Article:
Thursday, April 24, 2008

Toast the Knees?

Before starting on their language arts and math work for the day, we spent over an hour reading for our astronomy unit. In our spine, Kingfisher's Astronomy: Discoveries, Solar System, Stars, Universe, we read a basic introduction and some history of astronomy. The book had a short snippet on Eratosthenes, a Greek astronomer in 200 B.C. Having saw that name in the book when I did a quick glance through it at the library, I also picked up another book about Eratosthenes. That book, The Librarian Who Measured the Earth, was quite interesting.

So, what's with the funky title of this post? The kids got a kick out of my incorrect pronunciation of Eratosthenes. I pronounced it Air...uh...toast the knees. That got the kids going as we laughed about toasting our knees. Turns out, the real pronunciation is fun, too. It's Air...uh...Toss the Knees. So, instead of toasting our knees we are throwing them around.

Anyway, back on track. We learned that the early Greeks knew that the earth was round as early as 450 B.C. and that Eratosthenes accurately calculated the circumference of the earth around 200 B.C. (He was 200 miles off which is pretty close when you consider that the actual circumference is 24, 662 miles). Now, why is it, that school never taught me that people knew that the earth was round 2000 years before Columbus? Did you? And how did people go so far backwards as to believe the earth was flat 2000 years after they knew otherwise? Interesting!

One of the things I liked about this book is that it provided plenty to talk about other than Eratosthenes. There were mathematical concepts that my kids haven't yet learned that I needed to explain a little. I needed to explain what papyrus scrolls were and how they were the "books" in those days. The book mentions Ptolemy III and that he hired an official flatterer so I explained flattery. There's little tidbits of ancient Greek culture: the lyre, the Olympics, boys going to school but not girls, the importance of scholarly pursuits in Athens, a couple of important Greek discoveries were mentioned, some geography, and Greek vocabulary (gymnasium, museum, stade, bematist). Most importantly, the book emphasizes the importance of being curious, observing the world, asking questions, and seeking answers to those questions. All this in a 48 pages children's book! It took us an hour to get through it. Amazon has the reading level listed as 4-8 which is incorrect. It is more appropriate for 2nd through 4th grade.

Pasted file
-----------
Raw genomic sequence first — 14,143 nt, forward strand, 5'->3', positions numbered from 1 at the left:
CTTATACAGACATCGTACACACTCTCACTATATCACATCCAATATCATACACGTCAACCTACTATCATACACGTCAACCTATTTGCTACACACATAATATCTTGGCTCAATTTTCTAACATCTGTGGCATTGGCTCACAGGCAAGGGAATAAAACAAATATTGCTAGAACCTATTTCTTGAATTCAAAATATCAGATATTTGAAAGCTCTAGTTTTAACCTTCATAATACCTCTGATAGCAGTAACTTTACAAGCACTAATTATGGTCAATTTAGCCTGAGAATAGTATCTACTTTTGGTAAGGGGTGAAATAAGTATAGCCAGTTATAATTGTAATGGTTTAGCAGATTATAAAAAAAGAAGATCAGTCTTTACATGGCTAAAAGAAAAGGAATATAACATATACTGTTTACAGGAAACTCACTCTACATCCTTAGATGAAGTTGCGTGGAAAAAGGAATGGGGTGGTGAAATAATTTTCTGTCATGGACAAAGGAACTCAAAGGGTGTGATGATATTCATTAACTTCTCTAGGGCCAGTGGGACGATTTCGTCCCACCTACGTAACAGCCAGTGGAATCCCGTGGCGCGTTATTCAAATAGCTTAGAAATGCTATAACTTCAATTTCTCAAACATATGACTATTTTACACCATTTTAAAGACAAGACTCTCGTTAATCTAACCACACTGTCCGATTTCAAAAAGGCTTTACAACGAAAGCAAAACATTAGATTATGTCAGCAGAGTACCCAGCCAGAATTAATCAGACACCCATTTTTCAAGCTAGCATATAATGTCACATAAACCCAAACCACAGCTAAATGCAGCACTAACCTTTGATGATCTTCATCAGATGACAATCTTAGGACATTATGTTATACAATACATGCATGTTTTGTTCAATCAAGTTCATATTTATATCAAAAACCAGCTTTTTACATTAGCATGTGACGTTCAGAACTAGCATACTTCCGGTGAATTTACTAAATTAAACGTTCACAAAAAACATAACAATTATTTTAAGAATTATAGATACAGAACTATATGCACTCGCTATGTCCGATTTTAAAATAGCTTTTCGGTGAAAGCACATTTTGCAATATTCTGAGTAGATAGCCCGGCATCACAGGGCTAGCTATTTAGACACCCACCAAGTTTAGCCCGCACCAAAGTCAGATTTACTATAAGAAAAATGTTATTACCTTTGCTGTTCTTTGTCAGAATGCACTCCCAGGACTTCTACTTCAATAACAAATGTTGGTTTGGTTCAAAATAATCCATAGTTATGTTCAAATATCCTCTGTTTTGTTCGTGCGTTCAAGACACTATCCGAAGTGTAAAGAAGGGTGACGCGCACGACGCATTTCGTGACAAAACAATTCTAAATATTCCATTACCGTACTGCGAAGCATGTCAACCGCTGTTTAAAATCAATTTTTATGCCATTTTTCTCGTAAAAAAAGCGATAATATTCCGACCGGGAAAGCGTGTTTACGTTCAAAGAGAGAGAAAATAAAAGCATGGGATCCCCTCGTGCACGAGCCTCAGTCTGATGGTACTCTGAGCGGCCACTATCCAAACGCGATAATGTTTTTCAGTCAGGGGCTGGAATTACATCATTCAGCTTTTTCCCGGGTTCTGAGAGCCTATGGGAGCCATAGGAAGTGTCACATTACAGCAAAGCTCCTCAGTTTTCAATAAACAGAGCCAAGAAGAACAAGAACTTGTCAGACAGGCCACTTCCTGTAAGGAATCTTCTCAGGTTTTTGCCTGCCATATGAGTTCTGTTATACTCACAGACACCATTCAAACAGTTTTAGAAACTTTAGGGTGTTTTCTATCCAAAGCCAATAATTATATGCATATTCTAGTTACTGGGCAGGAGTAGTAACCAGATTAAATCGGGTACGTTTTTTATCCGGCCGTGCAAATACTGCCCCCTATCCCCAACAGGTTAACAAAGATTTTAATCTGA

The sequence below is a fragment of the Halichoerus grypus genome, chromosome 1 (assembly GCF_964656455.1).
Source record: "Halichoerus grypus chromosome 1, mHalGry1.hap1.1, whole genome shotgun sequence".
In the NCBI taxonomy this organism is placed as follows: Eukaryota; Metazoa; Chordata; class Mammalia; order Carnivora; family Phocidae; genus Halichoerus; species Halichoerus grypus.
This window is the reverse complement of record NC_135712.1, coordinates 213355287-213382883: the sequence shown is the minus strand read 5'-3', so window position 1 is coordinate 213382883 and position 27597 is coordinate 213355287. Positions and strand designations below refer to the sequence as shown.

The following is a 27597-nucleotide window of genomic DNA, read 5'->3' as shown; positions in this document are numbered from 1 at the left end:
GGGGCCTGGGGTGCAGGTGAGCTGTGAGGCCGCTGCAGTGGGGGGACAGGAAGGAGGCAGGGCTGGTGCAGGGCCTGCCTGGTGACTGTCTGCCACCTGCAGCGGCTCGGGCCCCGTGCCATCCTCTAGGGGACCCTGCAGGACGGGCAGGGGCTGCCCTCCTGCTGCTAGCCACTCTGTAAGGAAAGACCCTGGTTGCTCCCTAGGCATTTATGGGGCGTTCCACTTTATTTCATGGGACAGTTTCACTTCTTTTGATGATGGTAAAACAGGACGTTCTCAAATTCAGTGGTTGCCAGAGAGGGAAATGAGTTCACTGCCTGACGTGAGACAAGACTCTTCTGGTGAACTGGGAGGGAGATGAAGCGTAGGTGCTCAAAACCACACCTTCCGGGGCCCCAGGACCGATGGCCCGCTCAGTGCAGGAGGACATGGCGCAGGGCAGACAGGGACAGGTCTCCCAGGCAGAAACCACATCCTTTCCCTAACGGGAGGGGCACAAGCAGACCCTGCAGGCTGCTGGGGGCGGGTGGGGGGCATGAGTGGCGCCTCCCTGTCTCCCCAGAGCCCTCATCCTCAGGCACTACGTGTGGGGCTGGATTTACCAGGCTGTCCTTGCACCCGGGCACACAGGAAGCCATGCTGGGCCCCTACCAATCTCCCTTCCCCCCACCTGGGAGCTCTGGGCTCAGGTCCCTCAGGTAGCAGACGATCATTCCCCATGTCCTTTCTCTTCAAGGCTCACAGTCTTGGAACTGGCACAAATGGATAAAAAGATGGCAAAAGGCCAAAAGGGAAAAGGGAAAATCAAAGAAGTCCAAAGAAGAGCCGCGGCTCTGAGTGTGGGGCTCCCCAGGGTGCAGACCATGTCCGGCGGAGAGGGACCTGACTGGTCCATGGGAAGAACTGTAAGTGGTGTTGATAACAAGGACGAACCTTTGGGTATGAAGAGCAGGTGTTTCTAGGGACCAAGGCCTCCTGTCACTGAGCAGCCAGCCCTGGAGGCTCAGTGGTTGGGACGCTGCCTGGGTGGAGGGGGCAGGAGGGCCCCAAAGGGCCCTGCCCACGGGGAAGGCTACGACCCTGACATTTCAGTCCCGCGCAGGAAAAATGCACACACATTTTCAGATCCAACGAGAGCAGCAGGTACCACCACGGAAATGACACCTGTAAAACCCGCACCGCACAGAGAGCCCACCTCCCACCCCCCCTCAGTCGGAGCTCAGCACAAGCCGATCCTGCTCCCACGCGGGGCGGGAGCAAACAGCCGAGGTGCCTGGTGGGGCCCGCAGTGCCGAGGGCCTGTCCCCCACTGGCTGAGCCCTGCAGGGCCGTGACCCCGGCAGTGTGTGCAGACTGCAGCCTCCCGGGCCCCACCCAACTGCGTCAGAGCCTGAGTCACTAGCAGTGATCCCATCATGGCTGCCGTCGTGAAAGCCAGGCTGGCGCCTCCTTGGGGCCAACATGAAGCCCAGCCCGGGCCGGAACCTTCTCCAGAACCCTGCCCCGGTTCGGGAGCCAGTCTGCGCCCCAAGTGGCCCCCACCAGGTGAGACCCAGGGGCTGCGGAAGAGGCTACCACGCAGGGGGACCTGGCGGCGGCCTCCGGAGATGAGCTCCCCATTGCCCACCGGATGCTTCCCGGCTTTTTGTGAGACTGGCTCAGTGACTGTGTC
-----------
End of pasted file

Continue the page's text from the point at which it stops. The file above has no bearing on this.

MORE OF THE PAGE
So, when you study astronomy, don't forget to Toss Your Knees!

P.S. So far today has been a good, productive day. We spent over an hour on astronomy. The kids finished their language arts and math for the day which took about an hour. Mika is upstairs working on revising her 12 page story and Sammy is bouncing between practicing taekwondo, studying the world map in the back of his dictionary, and playing with Josh. Over two hours of "school" has happened and it is only 11:00am. Whoo hoo! I like days like this.

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Anonymous said...

Since Mika seems so excited about her 12 page story, she's more than welcome to write any of the numerous papers I have due in the next week and a half :)


Anonymous said...

LOL! That's cute!